September 26, 2012
Manmohan proves his mettle
by Mahendra Ved (09-25-12)@http://www.nst.com.my
The leonine qualities of the Sikh Prime Minister (of India) were seen as having surged suddenly and defiantly, to silence his critics who have accused him of corruption — condoning it, at least, — of policy paralysis, of being India’s worst premier and a “tragic figure” sleeping on the job.
Last week, the original reforms man pushed foreign direct investment (FDI) in multi-brand retail, albeit with riders and limited to willing states, permit power exchanges to sell stakes to foreign owners, allow foreign airlines to buy into Indian carriers, hike FDI levels in non-news broadcast services and disinvest in four blue-chip state sector units which could rake in about US$2.5 billion (RM7.6 billion).
He combined this onslaught with a Rs5 (28 sen) hike in diesel price, an unpopular measure. But it was long overdue, considering that from 2011 to 2012, India imported US$155 billion worth of fuel, a third of its total imports, almost the size of its US$184 billion trade deficit.
It wasn’t exactly a surprise — most people were surprised that he did it. And much more is in the pipeline at political and economic levels.Overnight, those who accused him of inaction said he was overdoing it — and all wrongly.
But India Inc is happy. Top honchos egged him on to fight back critics, including belligerent allies, who are demanding a rollback.
The corporate-driven media has changed its stance. Fight on, he is being advised.His other big constituency, the difficult-to-please middle class, could take a long time before it appreciates his measures. The task is made difficult by the raging battle over whether FDI will keep the goodies they are used to within easy reach.
The turn of the tide, and mood, has given the scam-tainted government and Congress Party new confidence. Even as he admitted that the economic situation was grim, Manmohan talked of “courage and some risks” to counter it. He has shown the way. “Manmohanomics” is back.
Gung-ho on graft in the government, a shocked political opposition has launched a nationwide stir against the “surrender” and “loot”. The Right and Left have joined forces.
The Left says a total “no”, but the Bharatiya Janata Party (BJP) says: “FDI in retail is not needed at this moment.” Mark the words “at this moment”, hoping to return to power and take the credit.
Key ally West Bengal Chief Minister Mamata Banerjee withdrew support and another, Dravida Munnetra Kazhagam (DMK), joined the protest. Under compulsion, both must protest louder than their principal adversaries — the Bengal communists and Jayalalithaa in Tamil Nadu.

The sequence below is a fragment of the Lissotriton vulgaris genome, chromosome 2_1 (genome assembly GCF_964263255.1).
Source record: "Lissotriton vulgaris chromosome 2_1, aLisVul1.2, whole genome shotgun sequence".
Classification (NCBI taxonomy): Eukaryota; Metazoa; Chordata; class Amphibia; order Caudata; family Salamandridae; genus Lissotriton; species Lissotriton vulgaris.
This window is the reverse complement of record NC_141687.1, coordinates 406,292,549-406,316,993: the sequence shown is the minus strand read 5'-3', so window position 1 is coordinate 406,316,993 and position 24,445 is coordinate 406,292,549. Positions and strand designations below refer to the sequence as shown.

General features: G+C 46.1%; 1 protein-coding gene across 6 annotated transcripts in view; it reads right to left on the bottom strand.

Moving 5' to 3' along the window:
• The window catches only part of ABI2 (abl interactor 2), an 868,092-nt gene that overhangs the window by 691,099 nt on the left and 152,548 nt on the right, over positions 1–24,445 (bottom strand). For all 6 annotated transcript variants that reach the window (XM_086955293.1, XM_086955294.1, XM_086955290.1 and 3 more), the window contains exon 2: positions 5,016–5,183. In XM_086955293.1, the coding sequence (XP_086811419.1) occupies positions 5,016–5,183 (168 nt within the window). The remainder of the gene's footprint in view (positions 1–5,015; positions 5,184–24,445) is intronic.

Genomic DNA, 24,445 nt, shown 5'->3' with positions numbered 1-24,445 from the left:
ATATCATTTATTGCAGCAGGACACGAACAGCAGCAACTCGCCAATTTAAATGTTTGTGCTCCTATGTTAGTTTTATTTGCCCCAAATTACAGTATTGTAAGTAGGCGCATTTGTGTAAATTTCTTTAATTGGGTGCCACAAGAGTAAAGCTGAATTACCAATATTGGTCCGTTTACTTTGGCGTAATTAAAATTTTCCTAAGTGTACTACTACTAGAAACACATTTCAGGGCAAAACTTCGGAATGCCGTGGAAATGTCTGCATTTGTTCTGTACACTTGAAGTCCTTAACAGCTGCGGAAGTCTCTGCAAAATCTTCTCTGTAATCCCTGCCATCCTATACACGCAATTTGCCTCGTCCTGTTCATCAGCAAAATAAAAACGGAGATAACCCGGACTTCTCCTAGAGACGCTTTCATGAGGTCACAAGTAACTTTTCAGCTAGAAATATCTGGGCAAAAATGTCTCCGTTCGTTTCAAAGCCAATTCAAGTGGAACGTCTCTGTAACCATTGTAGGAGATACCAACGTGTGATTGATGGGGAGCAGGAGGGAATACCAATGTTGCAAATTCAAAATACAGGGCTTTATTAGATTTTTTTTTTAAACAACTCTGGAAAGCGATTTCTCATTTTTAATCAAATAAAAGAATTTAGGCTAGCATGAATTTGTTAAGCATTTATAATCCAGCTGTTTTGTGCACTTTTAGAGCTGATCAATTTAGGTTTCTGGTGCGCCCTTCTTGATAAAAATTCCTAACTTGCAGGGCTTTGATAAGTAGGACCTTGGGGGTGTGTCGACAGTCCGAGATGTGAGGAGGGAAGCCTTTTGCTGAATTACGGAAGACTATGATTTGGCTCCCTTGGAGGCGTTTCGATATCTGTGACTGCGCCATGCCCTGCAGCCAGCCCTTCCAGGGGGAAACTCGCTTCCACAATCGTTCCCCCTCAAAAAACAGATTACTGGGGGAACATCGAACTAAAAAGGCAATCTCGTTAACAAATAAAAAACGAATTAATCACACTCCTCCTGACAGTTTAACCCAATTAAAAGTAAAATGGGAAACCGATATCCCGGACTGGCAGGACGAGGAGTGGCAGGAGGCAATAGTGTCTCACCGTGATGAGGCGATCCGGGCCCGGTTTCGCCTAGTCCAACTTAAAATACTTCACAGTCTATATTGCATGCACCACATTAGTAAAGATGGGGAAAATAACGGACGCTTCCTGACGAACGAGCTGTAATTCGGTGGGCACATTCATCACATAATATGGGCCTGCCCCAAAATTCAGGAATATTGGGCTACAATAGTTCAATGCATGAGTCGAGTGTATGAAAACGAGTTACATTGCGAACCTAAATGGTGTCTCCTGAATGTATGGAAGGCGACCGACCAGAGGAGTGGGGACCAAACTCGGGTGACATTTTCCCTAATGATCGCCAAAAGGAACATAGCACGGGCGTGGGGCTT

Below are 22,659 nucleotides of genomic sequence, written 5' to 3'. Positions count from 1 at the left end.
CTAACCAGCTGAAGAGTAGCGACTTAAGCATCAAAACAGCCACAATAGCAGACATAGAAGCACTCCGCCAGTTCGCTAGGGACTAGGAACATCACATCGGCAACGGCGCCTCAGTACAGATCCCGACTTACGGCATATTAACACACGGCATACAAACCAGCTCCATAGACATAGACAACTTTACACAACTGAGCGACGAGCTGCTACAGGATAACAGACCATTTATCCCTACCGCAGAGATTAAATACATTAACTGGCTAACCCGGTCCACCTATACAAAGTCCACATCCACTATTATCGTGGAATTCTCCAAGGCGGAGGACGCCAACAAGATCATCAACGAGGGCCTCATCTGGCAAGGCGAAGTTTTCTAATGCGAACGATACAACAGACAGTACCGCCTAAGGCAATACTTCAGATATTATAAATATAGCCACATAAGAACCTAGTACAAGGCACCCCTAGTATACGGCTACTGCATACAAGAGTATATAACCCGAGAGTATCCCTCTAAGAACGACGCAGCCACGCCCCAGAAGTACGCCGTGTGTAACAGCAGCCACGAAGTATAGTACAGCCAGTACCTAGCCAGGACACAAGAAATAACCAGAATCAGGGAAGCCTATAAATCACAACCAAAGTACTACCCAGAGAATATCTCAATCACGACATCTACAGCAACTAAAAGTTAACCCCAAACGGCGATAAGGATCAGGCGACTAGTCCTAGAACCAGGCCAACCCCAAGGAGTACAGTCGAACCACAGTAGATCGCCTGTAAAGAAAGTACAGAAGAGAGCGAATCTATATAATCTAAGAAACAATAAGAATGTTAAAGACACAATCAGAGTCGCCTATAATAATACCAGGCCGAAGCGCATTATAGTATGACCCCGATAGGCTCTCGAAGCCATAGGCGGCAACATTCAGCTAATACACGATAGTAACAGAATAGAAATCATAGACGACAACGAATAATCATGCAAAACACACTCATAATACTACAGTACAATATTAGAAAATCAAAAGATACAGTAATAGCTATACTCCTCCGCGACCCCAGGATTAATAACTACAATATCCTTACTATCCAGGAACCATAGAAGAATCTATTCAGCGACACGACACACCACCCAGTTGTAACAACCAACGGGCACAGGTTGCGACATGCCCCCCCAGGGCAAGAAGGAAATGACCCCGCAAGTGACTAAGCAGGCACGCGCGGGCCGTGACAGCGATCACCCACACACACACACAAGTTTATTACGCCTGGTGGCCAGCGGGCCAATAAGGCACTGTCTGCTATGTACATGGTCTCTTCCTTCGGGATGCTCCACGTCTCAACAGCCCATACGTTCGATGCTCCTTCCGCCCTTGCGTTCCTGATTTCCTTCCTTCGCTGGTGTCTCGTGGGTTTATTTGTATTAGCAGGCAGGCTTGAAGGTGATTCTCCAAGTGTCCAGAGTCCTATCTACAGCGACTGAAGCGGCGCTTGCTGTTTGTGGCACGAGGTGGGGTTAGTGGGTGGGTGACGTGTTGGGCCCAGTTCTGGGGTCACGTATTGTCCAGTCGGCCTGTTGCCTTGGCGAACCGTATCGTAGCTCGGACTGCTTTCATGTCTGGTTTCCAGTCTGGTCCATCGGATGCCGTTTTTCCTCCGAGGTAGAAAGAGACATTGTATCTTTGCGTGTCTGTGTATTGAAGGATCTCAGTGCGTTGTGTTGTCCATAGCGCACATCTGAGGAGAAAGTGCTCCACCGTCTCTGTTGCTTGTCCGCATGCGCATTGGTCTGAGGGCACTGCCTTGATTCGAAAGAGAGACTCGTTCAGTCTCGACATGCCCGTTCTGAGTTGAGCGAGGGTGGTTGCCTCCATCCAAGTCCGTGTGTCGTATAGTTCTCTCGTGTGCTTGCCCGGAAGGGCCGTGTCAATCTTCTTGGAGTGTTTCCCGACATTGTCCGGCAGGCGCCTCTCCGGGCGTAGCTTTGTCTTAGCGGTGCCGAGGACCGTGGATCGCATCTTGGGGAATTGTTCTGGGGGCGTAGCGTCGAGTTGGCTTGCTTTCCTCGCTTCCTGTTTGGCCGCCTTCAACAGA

Manmohan’s timing was good. Only one key election, in Gujarat, is due in November. From next year, the Federal Government will need to be populist rather than reformist.
India’s most underestimated Premier, Manmohan has done it before — and got away with it.He staked his all to realise the civil nuclear deal with the United States. He defied the communists, convinced the socialists and trounced the Hindu nationalists. Through a mix of means fair and foul, he won the confidence vote in Parliament.
He survived the nation’s anger at security lapses that surfaced after the 2008 Mumbai terror attacks. In the election six months later, the Congress improved its tally in Parliament.
He has repeatedly hiked fuel prices, angering the public and pushing up the prices of consumer goods. He engages in give and take. The diesel price hike this time may be halved to assuage public sentiment — but without affecting the FDI and other reforms.
The impact the protests have on the government would need to be watched. For now, none seems prepared to pull the plug. The numbers may help the government survive. But it would be hamstrung. Legislating in Parliament and pushing more reforms would be difficult.
FDI in multi-brand retail that critics call an “American agenda”, has divided the Indians. Foreign retailers like Walmart, Carrefour and Tesco could now acquire 51 per cent stake in large format departmental stores.
Eleven states will adopt it. From the other half, big states like West Bengal, Tamil Nadu and Uttar Pradesh may be forced to change tack once they see direct benefits like cold storage chains that their large farm communities need.
Private airlines can attract FDI they badly need. Malaysia’s AirAsia and Singapore’s Tiger Airways are reportedly in the race.Politics will continue to override economics as India enters this new stage of reforms.